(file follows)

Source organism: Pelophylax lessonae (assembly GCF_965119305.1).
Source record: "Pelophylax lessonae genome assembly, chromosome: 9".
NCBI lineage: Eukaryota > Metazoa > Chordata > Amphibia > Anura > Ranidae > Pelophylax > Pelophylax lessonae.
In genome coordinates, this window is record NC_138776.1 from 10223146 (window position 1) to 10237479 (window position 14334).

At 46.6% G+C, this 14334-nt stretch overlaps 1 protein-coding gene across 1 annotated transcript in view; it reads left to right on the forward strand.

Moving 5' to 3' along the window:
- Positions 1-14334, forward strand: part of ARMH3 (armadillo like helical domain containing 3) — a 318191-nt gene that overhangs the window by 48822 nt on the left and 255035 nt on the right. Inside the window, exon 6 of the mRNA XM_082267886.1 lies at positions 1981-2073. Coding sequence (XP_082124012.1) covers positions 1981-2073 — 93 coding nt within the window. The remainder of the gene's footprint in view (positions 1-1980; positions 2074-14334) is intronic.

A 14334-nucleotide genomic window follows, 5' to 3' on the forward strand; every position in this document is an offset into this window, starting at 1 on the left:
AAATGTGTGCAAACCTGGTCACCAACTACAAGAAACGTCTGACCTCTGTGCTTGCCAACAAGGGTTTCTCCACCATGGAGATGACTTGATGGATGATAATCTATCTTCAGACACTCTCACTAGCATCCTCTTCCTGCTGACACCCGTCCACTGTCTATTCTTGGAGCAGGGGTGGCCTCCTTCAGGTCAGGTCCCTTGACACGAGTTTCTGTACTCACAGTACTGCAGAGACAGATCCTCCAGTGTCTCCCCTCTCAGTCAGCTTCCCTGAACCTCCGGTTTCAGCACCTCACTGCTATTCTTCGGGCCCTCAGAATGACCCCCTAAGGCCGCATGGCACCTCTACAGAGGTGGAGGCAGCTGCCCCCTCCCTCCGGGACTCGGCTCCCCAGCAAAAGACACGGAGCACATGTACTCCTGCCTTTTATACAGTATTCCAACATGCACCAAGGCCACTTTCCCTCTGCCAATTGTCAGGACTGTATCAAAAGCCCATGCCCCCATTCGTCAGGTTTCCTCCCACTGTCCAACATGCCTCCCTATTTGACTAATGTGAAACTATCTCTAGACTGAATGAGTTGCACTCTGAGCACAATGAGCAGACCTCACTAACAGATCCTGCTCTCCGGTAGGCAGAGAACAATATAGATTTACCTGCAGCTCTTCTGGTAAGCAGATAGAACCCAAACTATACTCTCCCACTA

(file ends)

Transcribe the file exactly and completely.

Source organism: Pelophylax lessonae (assembly GCF_965119305.1).
Source record: "Pelophylax lessonae genome assembly, chromosome: 9".
NCBI lineage: Eukaryota > Metazoa > Chordata > Amphibia > Anura > Ranidae > Pelophylax > Pelophylax lessonae.
In genome coordinates, this window is record NC_138776.1 from 10223146 (window position 1) to 10237479 (window position 14334).

At 46.6% G+C, this 14334-nt stretch overlaps 1 protein-coding gene across 1 annotated transcript in view; it reads left to right on the forward strand.

Moving 5' to 3' along the window:
- Positions 1-14334, forward strand: part of ARMH3 (armadillo like helical domain containing 3) — a 318191-nt gene that overhangs the window by 48822 nt on the left and 255035 nt on the right. Inside the window, exon 6 of the mRNA XM_082267886.1 lies at positions 1981-2073. Coding sequence (XP_082124012.1) covers positions 1981-2073 — 93 coding nt within the window. The remainder of the gene's footprint in view (positions 1-1980; positions 2074-14334) is intronic.

A 14334-nucleotide genomic window follows, 5' to 3' on the forward strand; every position in this document is an offset into this window, starting at 1 on the left:
AAATGTGTGCAAACCTGGTCACCAACTACAAGAAACGTCTGACCTCTGTGCTTGCCAACAAGGGTTTCTCCACCATGGAGATGACTTGATGGATGATAATCTATCTTCAGACACTCTCACTAGCATCCTCTTCCTGCTGACACCCGTCCACTGTCTATTCTTGGAGCAGGGGTGGCCTCCTTCAGGTCAGGTCCCTTGACACGAGTTTCTGTACTCACAGTACTGCAGAGACAGATCCTCCAGTGTCTCCCCTCTCAGTCAGCTTCCCTGAACCTCCGGTTTCAGCACCTCACTGCTATTCTTCGGGCCCTCAGAATGACCCCCTAAGGCCGCATGGCACCTCTACAGAGGTGGAGGCAGCTGCCCCCTCCCTCCGGGACTCGGCTCCCCAGCAAAAGACACGGAGCACATGTACTCCTGCCTTTTATACAGTATTCCAACATGCACCAAGGCCACTTTCCCTCTGCCAATTGTCAGGACTGTATCAAAAGCCCATGCCCCCATTCGTCAGGTTTCCTCCCACTGTCCAACATGCCTCCCTATTTGACTAATGTGAAACTATCTCTAGACTGAATGAGTTGCACTCTGAGCACAATGAGCAGACCTCACTAACAGATCCTGCTCTCCGGTAGGCAGAGAACAATATAGATTTACCTGCAGCTCTTCTGGTAAGCAGATAGAACCCAAACTATACTCTCCCACTA